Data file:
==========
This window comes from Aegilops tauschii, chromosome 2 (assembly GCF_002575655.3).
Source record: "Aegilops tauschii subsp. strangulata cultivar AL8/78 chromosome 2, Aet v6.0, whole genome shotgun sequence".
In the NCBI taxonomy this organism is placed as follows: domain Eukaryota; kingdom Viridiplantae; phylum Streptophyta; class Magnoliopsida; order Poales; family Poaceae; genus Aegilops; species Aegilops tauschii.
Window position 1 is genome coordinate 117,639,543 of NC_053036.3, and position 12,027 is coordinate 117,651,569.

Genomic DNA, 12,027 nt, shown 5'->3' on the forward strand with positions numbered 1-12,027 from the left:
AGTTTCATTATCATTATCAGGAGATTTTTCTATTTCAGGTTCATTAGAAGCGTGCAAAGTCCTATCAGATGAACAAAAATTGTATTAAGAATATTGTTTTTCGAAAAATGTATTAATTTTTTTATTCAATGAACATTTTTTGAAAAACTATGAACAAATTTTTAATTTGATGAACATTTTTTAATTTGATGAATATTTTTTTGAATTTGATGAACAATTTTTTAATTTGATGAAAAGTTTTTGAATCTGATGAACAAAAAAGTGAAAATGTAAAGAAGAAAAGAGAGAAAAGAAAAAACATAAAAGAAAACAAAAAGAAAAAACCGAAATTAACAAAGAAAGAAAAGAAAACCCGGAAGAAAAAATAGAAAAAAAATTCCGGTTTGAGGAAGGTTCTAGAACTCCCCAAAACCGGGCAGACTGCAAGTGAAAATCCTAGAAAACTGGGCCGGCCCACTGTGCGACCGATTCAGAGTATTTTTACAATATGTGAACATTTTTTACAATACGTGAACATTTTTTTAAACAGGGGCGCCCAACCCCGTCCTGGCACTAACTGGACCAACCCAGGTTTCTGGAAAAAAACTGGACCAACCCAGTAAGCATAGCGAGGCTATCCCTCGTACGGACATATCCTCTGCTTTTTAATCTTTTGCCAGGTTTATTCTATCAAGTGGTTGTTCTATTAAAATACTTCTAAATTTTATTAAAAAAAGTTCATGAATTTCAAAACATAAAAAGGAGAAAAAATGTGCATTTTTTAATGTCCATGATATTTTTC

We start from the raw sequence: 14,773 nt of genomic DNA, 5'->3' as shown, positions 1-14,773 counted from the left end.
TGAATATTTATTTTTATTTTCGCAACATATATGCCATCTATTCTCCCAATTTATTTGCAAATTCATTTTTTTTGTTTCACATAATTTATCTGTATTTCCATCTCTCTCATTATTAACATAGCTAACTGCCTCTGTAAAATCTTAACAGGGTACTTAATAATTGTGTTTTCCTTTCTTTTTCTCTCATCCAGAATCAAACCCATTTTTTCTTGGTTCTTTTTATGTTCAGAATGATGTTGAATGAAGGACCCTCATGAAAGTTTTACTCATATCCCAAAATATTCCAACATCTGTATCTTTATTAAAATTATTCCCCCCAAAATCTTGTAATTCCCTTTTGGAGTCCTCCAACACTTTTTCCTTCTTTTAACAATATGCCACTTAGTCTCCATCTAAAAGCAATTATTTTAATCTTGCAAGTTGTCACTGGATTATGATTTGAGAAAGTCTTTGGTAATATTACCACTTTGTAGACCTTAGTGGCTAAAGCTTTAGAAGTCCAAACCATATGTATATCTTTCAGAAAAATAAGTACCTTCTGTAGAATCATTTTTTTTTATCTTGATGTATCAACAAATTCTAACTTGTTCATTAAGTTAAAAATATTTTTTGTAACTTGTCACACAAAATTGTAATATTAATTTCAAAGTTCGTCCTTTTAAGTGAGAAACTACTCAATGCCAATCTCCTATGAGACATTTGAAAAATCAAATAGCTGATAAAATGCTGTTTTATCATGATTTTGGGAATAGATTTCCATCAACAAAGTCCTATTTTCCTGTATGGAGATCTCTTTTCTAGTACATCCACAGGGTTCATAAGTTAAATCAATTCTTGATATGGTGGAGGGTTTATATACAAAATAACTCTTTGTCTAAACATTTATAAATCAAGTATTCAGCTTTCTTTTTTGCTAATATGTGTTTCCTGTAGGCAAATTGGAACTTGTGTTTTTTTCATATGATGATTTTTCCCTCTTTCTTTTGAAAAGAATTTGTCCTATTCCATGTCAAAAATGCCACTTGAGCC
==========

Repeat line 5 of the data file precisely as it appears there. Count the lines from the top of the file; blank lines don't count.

Genomic DNA, 12,027 nt, shown 5'->3' on the forward strand with positions numbered 1-12,027 from the left: